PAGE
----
On Sunday, I was delighted to see the final performance of Curtis Opera Theater's Ariadne auf Naxos, produced in conjunction with Opera Philadelphia and performed at Philadelphia's beautiful Kimmel Center. I'm a big fan of opera on every professional level, including high-level conservatory productions like this. The Curtis Institute has long been considered one of the nation's top music schools. Its impressive list of alumni includes Leonard Bernstein and Eric Owens. To be part of such a school's voice and opera program suggests a great talent, and there was talent aplenty onstage Sunday afternoon.
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Tuesday, March 3, 2015

My Bachtrack review of the Vienna Philharmonic and Westminster Choir performing the Brahms Requiem

Soloist Diana Damrau
(c) Michael Tammaro
Imagine my joy at having the opportunity hear the Vienna Philharmonic Orchestra and the Westminster Symphonic Choir perform Brahms' German Requiem, one of the most beautiful and deeply personal choral masterworks I know. I can not hide my love of choral music. There is something uniquely spiritual in the blending of voices with a common intent of communicating a message. There is something beautiful in the integration of voices of people from all backgrounds. There is something healing in singing and hearing this great music. I recall the performances of the Brahms and Mozart Requiems that were quickly produced across the U.S. soon after 9/11. My teachers in college told me of similar occurrences after the assassination of John F. Kennedy.   Read more.

Sunday, March 1, 2015

We wonder what the world can be

On Saturday night I was delighted to see Theater 2020's The Singapore Mikado, an adaptation of that great work of Messrs. Gilbert and Sullivan.

The action takes place in Singapore, three days after the Japanese attack on Pearl Harbor in 1941. The Mikado becomes the play within the play, presented by a group of Brits stationed or living in Singapore. I usually don't like updating opera settings, but this was not an update. Rather, it added the context of an enthusiastic and good-hearted community production. All the actors had well-defined roles as members of the British community in Singapore. (There was even a program with bios of all these characters.) I found the treatment of the finale, where tragic news of war brings festivities to a halt, only to have them resume and build into a gesture of British strength and resolve, quite moving. We cared about these charming characters as much as we did Nanki-Poo and Yum-Yum.

The original concept was by Charles Berigan and David Fuller. I like it very much. Mr. Fuller also directed this production. The cast were all eager and energetic musical theater singer-actors, many with classically trained voices. (Several appeared in this show courtesy of Actor's Equity Association.) In some ways I'm a purist, but this casting worked, and even lent credibility to the community production concept.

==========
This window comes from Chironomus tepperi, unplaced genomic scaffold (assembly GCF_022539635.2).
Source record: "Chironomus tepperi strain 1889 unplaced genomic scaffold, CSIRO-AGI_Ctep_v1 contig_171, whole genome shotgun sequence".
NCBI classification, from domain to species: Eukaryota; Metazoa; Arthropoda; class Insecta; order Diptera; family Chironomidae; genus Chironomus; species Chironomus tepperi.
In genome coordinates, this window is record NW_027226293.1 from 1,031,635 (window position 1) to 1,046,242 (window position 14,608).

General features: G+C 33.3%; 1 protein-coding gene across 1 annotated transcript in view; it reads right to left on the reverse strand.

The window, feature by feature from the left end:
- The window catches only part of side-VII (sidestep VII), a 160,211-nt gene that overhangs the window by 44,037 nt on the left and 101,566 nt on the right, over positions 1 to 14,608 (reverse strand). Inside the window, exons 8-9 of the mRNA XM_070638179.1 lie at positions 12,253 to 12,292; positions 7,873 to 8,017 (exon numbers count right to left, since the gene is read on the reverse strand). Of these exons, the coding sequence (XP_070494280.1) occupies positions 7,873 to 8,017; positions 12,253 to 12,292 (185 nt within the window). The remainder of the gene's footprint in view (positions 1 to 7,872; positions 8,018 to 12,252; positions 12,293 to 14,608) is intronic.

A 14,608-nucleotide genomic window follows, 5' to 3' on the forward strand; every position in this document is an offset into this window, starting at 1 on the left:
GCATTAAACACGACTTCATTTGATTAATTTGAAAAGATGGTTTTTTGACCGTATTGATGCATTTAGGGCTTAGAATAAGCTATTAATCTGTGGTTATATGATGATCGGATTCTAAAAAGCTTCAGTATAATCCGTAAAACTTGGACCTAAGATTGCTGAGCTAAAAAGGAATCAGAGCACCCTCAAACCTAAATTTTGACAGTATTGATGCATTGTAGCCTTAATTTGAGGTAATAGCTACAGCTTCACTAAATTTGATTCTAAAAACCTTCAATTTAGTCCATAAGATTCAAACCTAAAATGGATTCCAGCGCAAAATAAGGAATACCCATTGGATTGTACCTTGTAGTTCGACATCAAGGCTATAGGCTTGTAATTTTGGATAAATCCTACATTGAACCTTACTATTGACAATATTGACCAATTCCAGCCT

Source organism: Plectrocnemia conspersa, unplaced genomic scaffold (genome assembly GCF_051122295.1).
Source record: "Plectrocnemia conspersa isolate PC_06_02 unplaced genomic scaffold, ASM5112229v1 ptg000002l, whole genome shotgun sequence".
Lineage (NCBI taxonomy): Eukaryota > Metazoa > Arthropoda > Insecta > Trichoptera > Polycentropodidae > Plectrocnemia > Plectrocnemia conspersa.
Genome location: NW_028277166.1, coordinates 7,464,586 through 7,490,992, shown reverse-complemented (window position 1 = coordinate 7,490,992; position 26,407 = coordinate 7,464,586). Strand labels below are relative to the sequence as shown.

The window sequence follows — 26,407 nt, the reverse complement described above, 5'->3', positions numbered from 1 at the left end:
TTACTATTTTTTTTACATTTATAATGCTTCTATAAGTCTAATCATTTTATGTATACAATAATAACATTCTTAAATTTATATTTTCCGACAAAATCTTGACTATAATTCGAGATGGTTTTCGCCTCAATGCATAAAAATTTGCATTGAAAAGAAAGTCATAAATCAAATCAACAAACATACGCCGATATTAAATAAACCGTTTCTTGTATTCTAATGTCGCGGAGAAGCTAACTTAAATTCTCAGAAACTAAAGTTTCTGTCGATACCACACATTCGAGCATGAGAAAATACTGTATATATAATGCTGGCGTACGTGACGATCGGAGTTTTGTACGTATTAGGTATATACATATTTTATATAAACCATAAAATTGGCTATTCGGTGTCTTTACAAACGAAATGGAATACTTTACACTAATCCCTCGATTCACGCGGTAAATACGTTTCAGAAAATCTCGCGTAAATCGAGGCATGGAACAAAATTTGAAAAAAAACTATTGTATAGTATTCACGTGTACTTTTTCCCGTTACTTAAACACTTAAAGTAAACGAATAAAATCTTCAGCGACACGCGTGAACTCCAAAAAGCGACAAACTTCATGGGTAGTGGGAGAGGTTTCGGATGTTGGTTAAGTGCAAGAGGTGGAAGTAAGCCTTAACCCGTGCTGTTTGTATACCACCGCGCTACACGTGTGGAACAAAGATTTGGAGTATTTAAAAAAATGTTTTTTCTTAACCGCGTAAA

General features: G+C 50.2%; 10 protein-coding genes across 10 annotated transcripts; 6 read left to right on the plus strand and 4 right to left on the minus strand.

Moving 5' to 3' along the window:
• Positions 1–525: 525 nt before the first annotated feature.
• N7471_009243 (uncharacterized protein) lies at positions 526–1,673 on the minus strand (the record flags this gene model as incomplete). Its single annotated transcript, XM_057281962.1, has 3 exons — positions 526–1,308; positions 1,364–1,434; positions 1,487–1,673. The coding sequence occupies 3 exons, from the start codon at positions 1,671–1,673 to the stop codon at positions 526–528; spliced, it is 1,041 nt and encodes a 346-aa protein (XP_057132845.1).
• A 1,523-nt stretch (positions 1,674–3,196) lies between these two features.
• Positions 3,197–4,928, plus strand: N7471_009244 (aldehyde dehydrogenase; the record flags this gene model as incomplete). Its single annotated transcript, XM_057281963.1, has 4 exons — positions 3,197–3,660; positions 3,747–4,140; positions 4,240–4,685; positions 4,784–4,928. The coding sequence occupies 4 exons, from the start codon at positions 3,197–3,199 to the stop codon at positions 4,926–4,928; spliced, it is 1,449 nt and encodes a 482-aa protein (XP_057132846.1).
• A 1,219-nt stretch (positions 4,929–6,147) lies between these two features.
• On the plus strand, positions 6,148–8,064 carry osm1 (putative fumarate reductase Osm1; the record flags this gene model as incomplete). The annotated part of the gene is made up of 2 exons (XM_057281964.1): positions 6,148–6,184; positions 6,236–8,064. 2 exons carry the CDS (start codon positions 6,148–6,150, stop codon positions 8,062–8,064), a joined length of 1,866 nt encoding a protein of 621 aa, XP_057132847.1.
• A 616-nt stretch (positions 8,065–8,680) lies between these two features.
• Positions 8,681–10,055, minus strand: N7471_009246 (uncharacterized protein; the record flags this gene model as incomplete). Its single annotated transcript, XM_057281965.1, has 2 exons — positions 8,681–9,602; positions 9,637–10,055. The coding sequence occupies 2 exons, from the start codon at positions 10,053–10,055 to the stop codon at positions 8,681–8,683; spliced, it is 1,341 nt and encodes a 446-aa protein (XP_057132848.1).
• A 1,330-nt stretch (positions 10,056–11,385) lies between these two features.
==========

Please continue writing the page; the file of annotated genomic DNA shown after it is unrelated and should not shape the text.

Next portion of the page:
Greg Horton
If Ko-Ko is not the first character a reviewer wants to mention, I say you haven't cast a successful Mikado. I couldn't wait to start writing accolades for Greg Horton. This stage veteran brought to Ko-Ko all the naive self-importance, all the shallow cynicism, all mischievous energy a good Ko-Ko requires. Best of all, he was fun! The young lovers Yum-Yum and Nanki-Poo were very effectively sung by Brianne Keefe and Michael Penick. Mr. Penick has a sweet lyric tenor that is perfect for Nanki-Poo, and uses it to great effect. Ms. Keefe brings beautiful singing and comic talents to her role. These two were at their best when onstage together, bringing to each other an energy that delighted the audience.

David Arthur Bachrach's role as Sir Evelyn Estebrooke, British Consul to Singapore, was more important than Sir Evelyn's role as the Mikado. Sir Evelyn was host and patron for the evening's proceedings, and acted as master of ceremonies. Mr. Bachrach was in character from the very beginning, handing out the Singapore programs and chatting up the audience as Sir Evelyn.

Pooh-Bah is often played as a great stick in the mud. I liked David Fuller's portrayal, where the stiff persona is merely posturing that falls away easily to reveal a good-hearted chap. I found his instant character shifts as he described all his roles in city government quite amusing. (I've seen other actors attempt these shifts without the same success.)

The Katisha of Chrysten Peddie was a delight to see and hear, as were Yum-Yum's sisters Lorinne Lampert as Pitti-Sing and Michelle Seipel as Peep-Bo. The ensemble was really a double-quartet, with each vocal part covered once--typical of the sort of community theater production portrayed. This lent an intimate feel to some of the choruses that was unfamiliar but quite welcome. Although not a typically operatic sound, the ensemble had a pleasing sound.

Kudos must go to the production team. David Fuller's direction showed great attention to character and effective traffic control. Judith Jarosz's choreography was charming. (Mr. Fuller and Ms. Jarosz are Co-Artistic Directors of Theater 2020, and also deserve kudos for creating and keeping alive and vibrant this delightful small company.) Costumes by Ricky Lurie were beautiful--quite appropriate 1940s wear, still visible when the actors donned Japanese-looking robes to take their Mikado characters. Hair and make-up were uncredited, but these, too, were quite effective.

The Singapore Mikado has four more shows--March 1 matinee, March 6 and 7 at 8 p.m., and March 8 matinee. I would encourage you to go.